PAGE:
Fighting child malnutrition in rural China
13 March 2013, Beijing, China - Little Han is having her breakfast. Her older brother, too shy to share his own name, stands close by, wearing the typical white skull cap of the Hui ethnic group. Mouthful by mouthful, he watches intently, as his sister is spoon-fed by their Grandmother. Breakfast is a bowl of porridge which has been enriched with a small foil packet of essential nutrients.
Known as Ying Yang Bao, the contents of these amazing packets are mixed into the first solid foods that young children begin to eat.
One Ying Yang Bao sachet per day provides a powerful mixture of essential vitamins, minerals and protein that are often missing in the local diet. Specially formulated for children 6-24 months old, these micro-nutrients will significantly improve Han’s growth and nutrition.
In Qinghai Province, where the Han family resides, the prevalence of anemia among children from 6 months to 2 years old is astonishingly high at more than 70 per cent.
Local health teams have visited the Han household a number of times to explain the benefits of Ying Yang Bao. Grandmother Han is convinced that little Han will grow “taller and do better in school than her big brother,” pointing to the young boy.
Noticing that attention has shifted towards him, little Han’s brother flees. He is 9-years-old and stands barely 1.2 meter tall.
After comparing the height of the young boy with that of his grandmother, UNICEF Health Specialist Robert Scherpbier concludes, “This is not because of genetic reasons. The boy is definitely suffering from malnutrition, and very likely he’s stunted.”
12.7 million Malnourished
In China, there are an estimated 12.7 million stunted children, a population the size of Tokyo. In poor rural communities in China’s central and western provinces, one out of 10 children under 5 is stunted.
UNICEF has been supporting intensive efforts on finding solutions.
Pilot projects in cooperation with the Ministry of Health have demonstrated the effectiveness of Ying Yang Bao, a simple easy-to-use complementary food supplement, in preventing and controlling childhood malnutrition.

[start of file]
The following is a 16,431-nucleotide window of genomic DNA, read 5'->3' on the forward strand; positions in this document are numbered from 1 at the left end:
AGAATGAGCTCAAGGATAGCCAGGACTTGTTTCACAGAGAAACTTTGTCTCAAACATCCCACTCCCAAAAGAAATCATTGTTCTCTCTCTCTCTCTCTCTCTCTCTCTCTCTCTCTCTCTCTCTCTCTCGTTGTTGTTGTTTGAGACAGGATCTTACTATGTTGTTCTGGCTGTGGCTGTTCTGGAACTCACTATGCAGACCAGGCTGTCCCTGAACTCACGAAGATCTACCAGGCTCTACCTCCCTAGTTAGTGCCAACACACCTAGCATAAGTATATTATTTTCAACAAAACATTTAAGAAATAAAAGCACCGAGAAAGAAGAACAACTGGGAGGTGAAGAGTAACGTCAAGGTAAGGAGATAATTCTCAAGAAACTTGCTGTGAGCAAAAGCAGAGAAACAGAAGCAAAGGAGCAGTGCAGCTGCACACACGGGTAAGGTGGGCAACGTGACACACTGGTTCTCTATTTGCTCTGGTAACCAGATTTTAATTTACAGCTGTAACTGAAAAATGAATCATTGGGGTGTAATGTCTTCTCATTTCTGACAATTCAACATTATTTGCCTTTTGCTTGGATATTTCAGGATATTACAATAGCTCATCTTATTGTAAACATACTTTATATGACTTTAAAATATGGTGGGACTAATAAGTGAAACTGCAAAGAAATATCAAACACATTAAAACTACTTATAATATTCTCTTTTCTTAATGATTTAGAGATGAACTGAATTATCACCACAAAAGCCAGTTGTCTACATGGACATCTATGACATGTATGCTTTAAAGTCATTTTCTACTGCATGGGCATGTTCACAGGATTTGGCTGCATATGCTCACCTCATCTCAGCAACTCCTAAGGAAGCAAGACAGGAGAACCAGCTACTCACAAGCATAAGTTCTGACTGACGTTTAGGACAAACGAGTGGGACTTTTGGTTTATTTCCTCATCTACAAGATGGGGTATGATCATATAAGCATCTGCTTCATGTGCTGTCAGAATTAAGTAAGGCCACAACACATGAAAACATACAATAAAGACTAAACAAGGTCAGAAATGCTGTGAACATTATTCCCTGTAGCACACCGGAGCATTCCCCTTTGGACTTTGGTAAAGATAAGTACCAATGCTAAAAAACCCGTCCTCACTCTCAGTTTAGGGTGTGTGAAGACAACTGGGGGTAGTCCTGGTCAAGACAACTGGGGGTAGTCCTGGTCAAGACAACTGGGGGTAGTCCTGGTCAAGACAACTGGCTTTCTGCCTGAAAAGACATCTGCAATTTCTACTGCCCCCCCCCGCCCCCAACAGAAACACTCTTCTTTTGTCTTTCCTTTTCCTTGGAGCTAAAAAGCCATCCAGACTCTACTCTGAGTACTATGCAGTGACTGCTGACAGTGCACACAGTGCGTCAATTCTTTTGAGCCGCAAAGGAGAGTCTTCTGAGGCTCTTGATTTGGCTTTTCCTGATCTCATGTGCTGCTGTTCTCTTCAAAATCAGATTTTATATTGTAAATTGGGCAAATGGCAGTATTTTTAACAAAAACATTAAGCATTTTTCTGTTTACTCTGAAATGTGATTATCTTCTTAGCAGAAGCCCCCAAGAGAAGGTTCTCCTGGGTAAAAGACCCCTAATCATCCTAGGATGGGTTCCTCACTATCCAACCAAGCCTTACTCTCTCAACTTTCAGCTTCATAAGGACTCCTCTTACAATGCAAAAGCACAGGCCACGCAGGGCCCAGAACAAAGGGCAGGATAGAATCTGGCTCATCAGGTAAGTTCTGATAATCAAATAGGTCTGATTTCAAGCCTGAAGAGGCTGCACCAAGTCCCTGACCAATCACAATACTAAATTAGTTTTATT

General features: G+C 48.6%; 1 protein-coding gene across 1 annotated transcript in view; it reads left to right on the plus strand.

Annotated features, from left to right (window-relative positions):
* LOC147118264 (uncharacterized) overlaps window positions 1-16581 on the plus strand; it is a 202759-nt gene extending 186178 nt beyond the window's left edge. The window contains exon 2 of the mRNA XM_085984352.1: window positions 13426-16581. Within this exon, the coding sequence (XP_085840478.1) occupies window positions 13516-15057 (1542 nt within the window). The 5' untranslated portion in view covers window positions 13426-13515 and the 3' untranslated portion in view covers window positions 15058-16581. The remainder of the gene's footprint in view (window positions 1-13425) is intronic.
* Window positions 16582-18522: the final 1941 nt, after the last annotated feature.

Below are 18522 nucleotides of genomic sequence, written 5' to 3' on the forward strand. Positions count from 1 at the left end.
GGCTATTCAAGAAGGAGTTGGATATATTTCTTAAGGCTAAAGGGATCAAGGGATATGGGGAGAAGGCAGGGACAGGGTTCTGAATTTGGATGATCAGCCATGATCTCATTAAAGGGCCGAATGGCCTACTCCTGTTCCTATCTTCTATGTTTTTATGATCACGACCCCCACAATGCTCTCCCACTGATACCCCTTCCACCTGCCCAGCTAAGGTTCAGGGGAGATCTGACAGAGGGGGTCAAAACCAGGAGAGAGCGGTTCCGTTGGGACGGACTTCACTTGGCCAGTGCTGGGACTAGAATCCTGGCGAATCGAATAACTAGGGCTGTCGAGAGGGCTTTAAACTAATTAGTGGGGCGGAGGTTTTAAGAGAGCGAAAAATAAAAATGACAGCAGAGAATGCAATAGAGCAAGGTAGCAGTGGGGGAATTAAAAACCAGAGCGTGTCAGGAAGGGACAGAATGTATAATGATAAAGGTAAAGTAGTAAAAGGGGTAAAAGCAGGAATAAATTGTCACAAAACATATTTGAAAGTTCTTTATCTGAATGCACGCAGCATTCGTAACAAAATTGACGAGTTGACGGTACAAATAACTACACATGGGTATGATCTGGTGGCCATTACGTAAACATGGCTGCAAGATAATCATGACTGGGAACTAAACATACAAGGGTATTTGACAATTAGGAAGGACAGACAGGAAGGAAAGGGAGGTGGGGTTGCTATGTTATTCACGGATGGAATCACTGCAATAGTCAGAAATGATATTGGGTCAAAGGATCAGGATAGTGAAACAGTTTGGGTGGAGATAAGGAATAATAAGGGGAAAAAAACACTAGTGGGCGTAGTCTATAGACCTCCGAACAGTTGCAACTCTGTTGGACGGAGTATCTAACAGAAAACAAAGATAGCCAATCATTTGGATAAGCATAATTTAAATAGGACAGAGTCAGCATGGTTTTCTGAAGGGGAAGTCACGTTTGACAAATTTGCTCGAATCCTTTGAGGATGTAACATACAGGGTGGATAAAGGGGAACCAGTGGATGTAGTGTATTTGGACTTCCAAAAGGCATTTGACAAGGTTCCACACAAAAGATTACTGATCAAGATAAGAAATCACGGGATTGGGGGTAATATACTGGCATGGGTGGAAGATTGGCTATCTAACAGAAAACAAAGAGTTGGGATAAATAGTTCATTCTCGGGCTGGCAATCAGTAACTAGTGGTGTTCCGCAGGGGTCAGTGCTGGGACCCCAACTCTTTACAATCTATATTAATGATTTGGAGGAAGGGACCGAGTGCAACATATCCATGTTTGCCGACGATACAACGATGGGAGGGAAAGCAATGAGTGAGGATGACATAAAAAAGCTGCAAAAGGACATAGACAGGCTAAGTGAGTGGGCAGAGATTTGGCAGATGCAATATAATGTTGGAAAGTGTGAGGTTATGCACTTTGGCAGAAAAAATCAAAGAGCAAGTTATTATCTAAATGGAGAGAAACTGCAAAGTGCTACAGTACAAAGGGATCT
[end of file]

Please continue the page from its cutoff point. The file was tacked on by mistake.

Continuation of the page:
From 2008-2011, UNICEF distributed Ying Yang Bao to mothers and babies in 8 counties in Sichuan, Gansu and Shaanxi provinces benefitting of more than 30,000 rural children. The rate of childhood anemia in these counties was reduced by as much as 50 per cent. They also saw reduction of overall childhood malnutrition
"Ying Yang Bao will benefit a lot of families in my county,” said Ms An Hongbing, deputy county governor of Hualong.
Hualong has a per capita income of RMB 3,000. The Hui-majority autonomous county is located on the Tibetan plateau. With an altitude of 1,800 to 4,400 meters, farming is very difficult. One hundred thousand Hualong residents have immigrated to coastal cities, where many operate beef noodle shops under the recognized brand of Lanzhou Beef Noodle. The money they send home constitutes half of the county’s income.
Back home, noodles without beef and porridge are the staple foods. For an average rural family in Hualong, potato is almost their sole source of vegetable. Beef and mutton are only consumed during rare festive occasions.
Many families cannot afford to keep any sheep or cattle, therefore both milk and meat can be rarely found on the dining table.
"Babies eat the same food as their mothers after breastfeeding stops – we all know there is not enough nutrition for them, but we didn’t know what to do,” said Dr. Wang Chunhua, from the township hospital,. She has delivered over 500 babies during her 10 years’ service in Hualong.
One lesson is the importance of efficient distribution and handling of the Ying Yang Bao from production to household. County hospitals build warehouses and township hospitals build storerooms for the storage of Ying Yang Bao. At the beginning of each month, a 30-day supply of Ying Yang Bao is transported to village clinics and distributed to each family by the village health workers who also promote the daily consumption of Ying Yang Bao.
UNICEF also supports training on weaning food supplementation in county and township hospitals. Subsequently, the trainees become trainers for the village doctors. There is a monthly face-to-face session and discussion in the township hospital. Every other month, the county doctors will visit villages for field inspection.
In little Han’s family yard, a colorful poster with illustrations of Ying Yang Bao with a growth monitoring chart are put in a significant place on the wall facing south. Every day Grandmother Han will tick on the chart after feeding her granddaughter. “It is certain the baby girl will grow stronger and taller,” she says with confidence.
By Liang Ruoqiao
What we do in the region: Health and nutrition